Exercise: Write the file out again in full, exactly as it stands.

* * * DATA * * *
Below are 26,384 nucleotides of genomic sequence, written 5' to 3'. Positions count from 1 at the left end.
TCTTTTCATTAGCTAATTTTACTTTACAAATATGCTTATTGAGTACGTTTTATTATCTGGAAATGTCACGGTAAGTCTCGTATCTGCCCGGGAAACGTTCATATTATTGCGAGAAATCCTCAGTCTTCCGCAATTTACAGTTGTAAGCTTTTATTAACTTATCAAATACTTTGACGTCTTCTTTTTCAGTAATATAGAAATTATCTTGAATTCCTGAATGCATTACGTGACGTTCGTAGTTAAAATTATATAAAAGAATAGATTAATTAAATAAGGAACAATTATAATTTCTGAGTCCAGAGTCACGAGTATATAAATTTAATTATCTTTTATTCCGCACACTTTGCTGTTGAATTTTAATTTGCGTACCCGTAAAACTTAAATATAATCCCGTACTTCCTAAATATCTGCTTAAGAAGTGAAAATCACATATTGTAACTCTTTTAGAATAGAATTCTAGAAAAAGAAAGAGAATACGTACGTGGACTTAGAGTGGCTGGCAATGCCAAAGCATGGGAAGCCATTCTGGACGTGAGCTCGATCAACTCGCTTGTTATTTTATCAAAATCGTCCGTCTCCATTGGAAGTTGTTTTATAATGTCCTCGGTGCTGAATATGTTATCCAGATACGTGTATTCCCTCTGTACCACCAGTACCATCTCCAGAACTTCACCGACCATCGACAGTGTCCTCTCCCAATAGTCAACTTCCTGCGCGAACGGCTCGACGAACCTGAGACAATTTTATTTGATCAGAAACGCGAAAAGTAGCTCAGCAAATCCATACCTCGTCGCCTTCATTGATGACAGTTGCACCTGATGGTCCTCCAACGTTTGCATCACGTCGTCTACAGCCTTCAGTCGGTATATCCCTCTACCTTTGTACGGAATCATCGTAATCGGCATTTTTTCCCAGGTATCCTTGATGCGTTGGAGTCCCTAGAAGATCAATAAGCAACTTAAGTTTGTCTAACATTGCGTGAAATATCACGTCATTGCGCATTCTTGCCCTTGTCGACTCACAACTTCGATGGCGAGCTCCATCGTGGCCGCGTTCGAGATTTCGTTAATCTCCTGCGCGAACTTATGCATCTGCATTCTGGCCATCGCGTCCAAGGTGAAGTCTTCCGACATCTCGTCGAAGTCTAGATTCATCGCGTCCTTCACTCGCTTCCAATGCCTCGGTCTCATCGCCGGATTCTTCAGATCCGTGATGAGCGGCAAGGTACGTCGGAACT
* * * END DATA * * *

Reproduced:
Below are 26,384 nucleotides of genomic sequence, written 5' to 3'. Positions count from 1 at the left end.
TCTTTTCATTAGCTAATTTTACTTTACAAATATGCTTATTGAGTACGTTTTATTATCTGGAAATGTCACGGTAAGTCTCGTATCTGCCCGGGAAACGTTCATATTATTGCGAGAAATCCTCAGTCTTCCGCAATTTACAGTTGTAAGCTTTTATTAACTTATCAAATACTTTGACGTCTTCTTTTTCAGTAATATAGAAATTATCTTGAATTCCTGAATGCATTACGTGACGTTCGTAGTTAAAATTATATAAAAGAATAGATTAATTAAATAAGGAACAATTATAATTTCTGAGTCCAGAGTCACGAGTATATAAATTTAATTATCTTTTATTCCGCACACTTTGCTGTTGAATTTTAATTTGCGTACCCGTAAAACTTAAATATAATCCCGTACTTCCTAAATATCTGCTTAAGAAGTGAAAATCACATATTGTAACTCTTTTAGAATAGAATTCTAGAAAAAGAAAGAGAATACGTACGTGGACTTAGAGTGGCTGGCAATGCCAAAGCATGGGAAGCCATTCTGGACGTGAGCTCGATCAACTCGCTTGTTATTTTATCAAAATCGTCCGTCTCCATTGGAAGTTGTTTTATAATGTCCTCGGTGCTGAATATGTTATCCAGATACGTGTATTCCCTCTGTACCACCAGTACCATCTCCAGAACTTCACCGACCATCGACAGTGTCCTCTCCCAATAGTCAACTTCCTGCGCGAACGGCTCGACGAACCTGAGACAATTTTATTTGATCAGAAACGCGAAAAGTAGCTCAGCAAATCCATACCTCGTCGCCTTCATTGATGACAGTTGCACCTGATGGTCCTCCAACGTTTGCATCACGTCGTCTACAGCCTTCAGTCGGTATATCCCTCTACCTTTGTACGGAATCATCGTAATCGGCATTTTTTCCCAGGTATCCTTGATGCGTTGGAGTCCCTAGAAGATCAATAAGCAACTTAAGTTTGTCTAACATTGCGTGAAATATCACGTCATTGCGCATTCTTGCCCTTGTCGACTCACAACTTCGATGGCGAGCTCCATCGTGGCCGCGTTCGAGATTTCGTTAATCTCCTGCGCGAACTTATGCATCTGCATTCTGGCCATCGCGTCCAAGGTGAAGTCTTCCGACATCTCGTCGAAGTCTAGATTCATCGCGTCCTTCACTCGCTTCCAATGCCTCGGTCTCATCGCCGGATTCTTCAGATCCGTGATGAGCGGCAAGGTACGTCGGAACT